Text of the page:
About The European Central Bank

The European Central Bank is responsible for monetary policy in the 13 countries of the Eurozone and is one of the most important central banks in the world. The ECB was established on 1 June 1998. Its headquarters are in Frankfurt, Germany.

Organization: The ECB's organizational structure is modelled on that of the German central bank and local banks. The ECB is governed by a Board of Directors. The chairman of which is responsible for leadership responsibilities, the board is composed of government officials, representatives of local central banks in the ECB system.

The Executive Board, consisting of six members, sets bank policy. They are elected by the member states of the euro area by secret ballot. According to a tacit agreement reached in 2005, four of the six seats will be from France, Germany, Italy, and Spain.

President of the ECB: In 1999, Deutschenbeich became the first President of the ECB, a former Chairman of the ABN AMRO Bank and former Finance Minister of the Netherlands. 2003 saw Trichet succeeded as the current President, with Papademos as Vice-President.

The European System of Central Banks (ESCB): is made up of the European Central Bank and the local central banks of the 27 member states. It is for this reason that Europe's monetary policy institutions are a system of central banks and officials from national central banks.

Objectives: The primary objective of the ECB is to maintain price stability in the euro area, for example by controlling the level of inflation. The current objective is to keep inflation below, but close to, the 2% level. In addition, the central bank is required to support the EU's economic policy without undermining the price stability objective. Under the second clause of the EU agreement, the support includes the promotion of employment and sustained and inflation-free economic growth.

Mandate: The main objective of the ECB is to set monetary policy to ensure that the above objectives are met. The monetary policy is published on the ECB's official website.

To achieve its objectives the central bank has the following instruments at its disposal.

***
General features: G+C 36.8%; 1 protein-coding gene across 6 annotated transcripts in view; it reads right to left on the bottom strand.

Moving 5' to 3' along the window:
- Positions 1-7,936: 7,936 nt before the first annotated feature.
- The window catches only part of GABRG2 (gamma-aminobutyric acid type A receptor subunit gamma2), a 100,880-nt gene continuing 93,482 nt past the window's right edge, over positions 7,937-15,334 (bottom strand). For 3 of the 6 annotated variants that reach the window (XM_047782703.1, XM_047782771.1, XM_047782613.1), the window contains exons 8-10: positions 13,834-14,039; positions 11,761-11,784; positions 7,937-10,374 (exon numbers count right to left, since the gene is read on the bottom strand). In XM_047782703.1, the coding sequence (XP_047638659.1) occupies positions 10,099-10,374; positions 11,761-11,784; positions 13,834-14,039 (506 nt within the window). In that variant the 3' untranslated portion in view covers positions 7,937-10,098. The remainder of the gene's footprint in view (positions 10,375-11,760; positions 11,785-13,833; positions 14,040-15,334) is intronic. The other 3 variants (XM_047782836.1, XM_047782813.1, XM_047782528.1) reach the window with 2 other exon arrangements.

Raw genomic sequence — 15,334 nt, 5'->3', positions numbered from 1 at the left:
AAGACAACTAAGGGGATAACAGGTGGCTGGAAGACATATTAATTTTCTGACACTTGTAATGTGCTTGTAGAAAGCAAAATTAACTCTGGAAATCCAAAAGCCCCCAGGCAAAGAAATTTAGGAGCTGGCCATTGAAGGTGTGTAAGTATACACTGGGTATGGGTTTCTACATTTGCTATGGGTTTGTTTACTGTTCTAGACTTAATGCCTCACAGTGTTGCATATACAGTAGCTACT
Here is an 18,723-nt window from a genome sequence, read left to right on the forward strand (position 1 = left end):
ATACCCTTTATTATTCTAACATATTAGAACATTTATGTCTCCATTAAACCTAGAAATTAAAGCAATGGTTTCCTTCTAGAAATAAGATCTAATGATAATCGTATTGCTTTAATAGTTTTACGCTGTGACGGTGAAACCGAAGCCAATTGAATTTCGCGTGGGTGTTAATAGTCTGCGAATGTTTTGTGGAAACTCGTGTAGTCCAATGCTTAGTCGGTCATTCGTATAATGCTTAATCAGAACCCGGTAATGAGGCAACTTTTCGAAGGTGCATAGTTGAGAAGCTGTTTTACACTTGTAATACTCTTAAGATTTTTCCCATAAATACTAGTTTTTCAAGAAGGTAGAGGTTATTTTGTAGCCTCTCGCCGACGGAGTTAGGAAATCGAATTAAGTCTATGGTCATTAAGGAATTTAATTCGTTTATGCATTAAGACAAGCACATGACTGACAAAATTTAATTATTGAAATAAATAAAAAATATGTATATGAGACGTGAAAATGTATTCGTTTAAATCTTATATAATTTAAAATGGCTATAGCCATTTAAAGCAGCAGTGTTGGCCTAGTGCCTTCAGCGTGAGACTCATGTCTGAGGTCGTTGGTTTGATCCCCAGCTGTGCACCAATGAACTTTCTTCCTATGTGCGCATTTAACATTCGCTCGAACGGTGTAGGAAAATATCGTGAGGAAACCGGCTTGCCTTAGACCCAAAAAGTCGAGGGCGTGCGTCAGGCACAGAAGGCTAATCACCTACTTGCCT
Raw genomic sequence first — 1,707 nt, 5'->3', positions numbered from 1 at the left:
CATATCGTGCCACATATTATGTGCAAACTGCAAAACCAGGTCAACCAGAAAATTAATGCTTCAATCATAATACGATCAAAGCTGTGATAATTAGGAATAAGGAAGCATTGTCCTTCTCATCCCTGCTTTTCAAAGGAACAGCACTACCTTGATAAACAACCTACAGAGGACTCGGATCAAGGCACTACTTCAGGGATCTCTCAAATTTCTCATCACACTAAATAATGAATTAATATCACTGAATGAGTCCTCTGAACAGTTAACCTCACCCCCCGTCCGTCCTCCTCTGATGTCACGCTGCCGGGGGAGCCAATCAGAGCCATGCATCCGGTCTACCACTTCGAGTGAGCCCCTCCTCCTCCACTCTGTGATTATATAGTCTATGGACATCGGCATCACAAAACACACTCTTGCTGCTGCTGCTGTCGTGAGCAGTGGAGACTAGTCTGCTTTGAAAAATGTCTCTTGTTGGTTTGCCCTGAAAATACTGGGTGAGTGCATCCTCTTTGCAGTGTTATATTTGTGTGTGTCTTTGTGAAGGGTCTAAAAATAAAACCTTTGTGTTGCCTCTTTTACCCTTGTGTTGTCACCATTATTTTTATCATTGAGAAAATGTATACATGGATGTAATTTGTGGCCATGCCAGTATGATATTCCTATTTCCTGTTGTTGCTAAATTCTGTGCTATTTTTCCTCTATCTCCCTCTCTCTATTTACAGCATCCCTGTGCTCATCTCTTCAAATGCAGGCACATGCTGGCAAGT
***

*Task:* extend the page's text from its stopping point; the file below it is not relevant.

1, Main Refinancing Operations (MRO), where the central bank injects money into the banking system by way of an auction.
2, Deposit Facility (DFF), where private banks place overnight deposits with the central bank.
3, Marginal Lending Facility (MLF) overnight loans by the ECB to private banks

In addition, other tasks in addition to monetary policy are
1, Foreign exchange market operations guidance, the management of official foreign exchange reserves in the euro area. more than 40 billion euros of foreign exchange reserves, 30% of the German central bank's gold, another 20% from the central bank of France. The central banks still have ownership of their respective foreign exchange reserves and gold, but the ECB has the power to allocate these assets under the Maastricht agreement.

2, Criticism of the ECB
Criticism of the central bank comes from two main sources
Inflation targeting
Many economists believe that the ECB should adopt an inflation target like that of the Bank of England. The Bank of England's inflation target is 2.0%, with a range of 1%. The ECB's inflation targets of "below but close to 2%" is not clear enough.

Some have criticized the target given to the ECB as inappropriate, as the ECB can set interest rates in order to control the level of inflation, and some feel that this target is too narrow and that interest rates are not determined in a way that better meets the needs of the economy. This criticism about what targets should be set is present in many central banks. There is criticism that the low interest rates set by the ECB are inappropriate for a European region where asset bubbles exist, and that low interest rates had been a factor in triggering asset bubbles in the Irish region.

When the ECB was established, it was designed to operate independently of political interference. Its objectives and powers were established by political power, but the decision on how best to use monetary policy to meet the objectives was still left to the central bank to resolve independently - this is known as central bank independence. Many EU countries have central banks that are independent of the eurozone, such as the Danish National Bank and the Bank of England. Economists generally believe that an independent central bank avoids macroeconomic disruptions due to political purposes. Some consider the independence of the ECB undemocratic and criticize the central bank's decision-making process and objectives, claiming that the central bank is effectively exclusive of EU nationals, secretive to them, lacks feedback mechanisms and fails to respond to human rights and natural environment issues.

The ECB is now accountable to the European Parliament and the Committee of Ministers, which appoints the President and Vice-Presidents of the ECB and other members of the Executive Board. Nominated members must obtain the consent of the Parliament and the Committee in turn before they can take up their duties. Furthermore, the President of the Central Bank must report annually to the Parliament. The Chairman or Vice-Chairman of the Central Bank must report to the Monetary Affairs Committee of the Parliament four times a year, or more often if the Parliament or the Central Bank so requests.

European nationals can indirectly influence the ECB through a formal national election process. However, even though formal democratic elections, the elected political representatives may not have much power to directly communicate these ideas for economic change to the ECB.